Area legislators discussed a proffers bill and the need for more skilled tradesmen during a Top of Virginia Building Association legislative breakfast Wednesday at Winchester Country Club. “I actually am a builder,” 33rd District Del. Dave LaRock, R-Hamilton, said. “I’m glad to have that connection to many of you folks.”

State Government

SCC SCRUTINIZES PLANNED ANTHEM-CIGNA MERGER AT HEARING

By KATIE DEMERIA, Richmond Times-Dispatch (Metered Paywall - 20 articles a month)

Virginia’s State Corporation Commission held its only scheduled public hearing on the proposed $48 billion merger of Anthem Inc. and Cigna Corp. on Wednesday, during which opponents voiced concerns that the merger could have a detrimental impact on state consumers by reducing competition and increasing premiums. Anthem, Virginia’s largest insurer, announced its intention to acquire Cigna last year. Along with Aetna’s proposed acquisition of Humana, the move would reduce the number of top national insurance companies from five to three, along with UnitedHealthcare.

Economy/Business

NEWPORT NEWS SHIPYARD TO RECALL 210 LAID-OFF WORKERS

By HUGH LESSIG, Daily Press (Metered Paywall - 10 articles a month)

Newport News Shipbuilding will recall 210 employees who lost their jobs in February due to layoffs, company President Matt Mulherin said Wednesday. "Although we are not completely through the workload valley, this news is more positive than originally predicted, and we will continue to evaluate our planning needs throughout the year," he said in a letter to employees.


NEWPORT NEWS SHIPBUILDING IS RECALLING 210 LAID-OFF EMPLOYEES

By ROBERT MCCABE , Virginian-Pilot (Metered Paywall - 15 articles a month)

Newport News Shipbuilding is calling back 210 of the workers it laid off in early February, the company announced Wednesday. The recall follows another in early April, when 75 employees who had been let go were called back. The 285 recalled employees had been among 738 laid off on Feb. 3. In a letter to shipyard workers, Matt Mulherin, president of Newport News Shipbuilding, said the recall was due “to updated workload manning plans and growth work on several programs.”


NEW CRAFT BEER TRAIL COMES TO THE VALLEY

By LAURA PETERS, News Leader (Metered Pay Wall)

Like Nelson County has the Brew Ridge Trail, the Shenandoah Valley now has its very own beer trail snaking down Interstate 81. A multi-locality effort has brought a dozen craft breweries together to benefit six tourism areas. It’s called the Shenandoah Beerwerks Trail.


NEW ANTARES ROCKET TO UNDERGO HOT-FIRE TEST NEXT WEEK

By TAMARA DIETRICH, Daily Press (Metered Paywall - 10 articles a month)

An upgraded Antares rocket is scheduled for a hot-fire test at Virginia's Mid-Atlantic Regional Spaceport next week, 19 months after an earlier booster exploded after lift-off and nearly destroyed the launch pad. The hot-fire is to prove the new Antares' readiness and marks a key milestone for rocket-maker Orbital ATK before it can resume cargo resupply missions from the Mid-Atlantic Regional Spaceport (MARS) to the International Space Station. It will also assess the repaired pad's fueling systems.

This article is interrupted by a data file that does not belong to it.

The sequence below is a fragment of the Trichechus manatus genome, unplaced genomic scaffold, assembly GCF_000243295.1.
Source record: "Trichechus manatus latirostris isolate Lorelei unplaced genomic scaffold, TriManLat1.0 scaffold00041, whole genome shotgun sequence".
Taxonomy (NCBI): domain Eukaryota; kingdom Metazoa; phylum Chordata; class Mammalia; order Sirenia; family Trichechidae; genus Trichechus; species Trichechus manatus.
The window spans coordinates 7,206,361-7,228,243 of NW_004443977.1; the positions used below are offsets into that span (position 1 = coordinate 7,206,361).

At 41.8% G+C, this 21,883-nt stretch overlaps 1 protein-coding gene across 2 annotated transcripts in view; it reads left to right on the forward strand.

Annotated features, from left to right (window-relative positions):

Transportation

MARYLAND, VIRGINIA AND D.C. REACH AGREEMENT ON NEW METRO SAFETY COMMISSION

By PAUL DUGGAN AND JENNA PORTNOY, Washington Post

Under federal pressure to beef up safety monitoring of Metro, officials in Maryland, Virginia and the District have drafted legislation to create a regional oversight commission that would have “robust” power to investigate safety lapses but also would be allowed to withhold its findings from the public. The proposal, unveiled Wednesday, comes at a time of heightened concern among officials and hundreds of thousands of Metro riders about track fires and other dangerous safety lapses. It also comes amid calls for more transparency from the transit agency and its leaders.


GOVERNOR SIGNS EXECUTIVE ORDER ON SAFETY OVERSIGHT FOR DC METRO

By ROBERT ZULLO, Richmond Times-Dispatch (Metered Paywall - 20 articles a month)

Gov. Terry McAuliffe issued an executive directive Wednesday that seeks to spur the creation of a new oversight agency for Washington’s much-maligned Metro subway system, which has been plagued by safety and management problems and is under mounting pressure from politicians to reverse a downward spiral that has cost passengers their lives, created service outages and cut ridership. Paul Wiedefeld, general manager and CEO of the Washington Metropolitan Area Transit Authority since November, axed 20 managers last week as part of his effort to overhaul the authority, an effort that includes a massive maintenance and repair program starting next month.

Virginia Other

MEETING WITH DOMINION ‘POSITIVE,’ CITIZENS SAY

By JIM MCCONNELL, Chesterfield Observer

As promised, Dominion Virginia Power officials conducted a tour of the Chesterfield power station last Thursday for a group of 12 citizens that included state Sen. Amanda Chase. Despite their dissatisfaction with the company’s coal ash management practices, several of the people who participated in the tour agreed that the atmosphere was cordial and nonconfrontational. ... (Dominion denied the Observer’s request to cover last week’s event. The company offered to let a reporter tour the plant, but not at the same time as the citizen group.)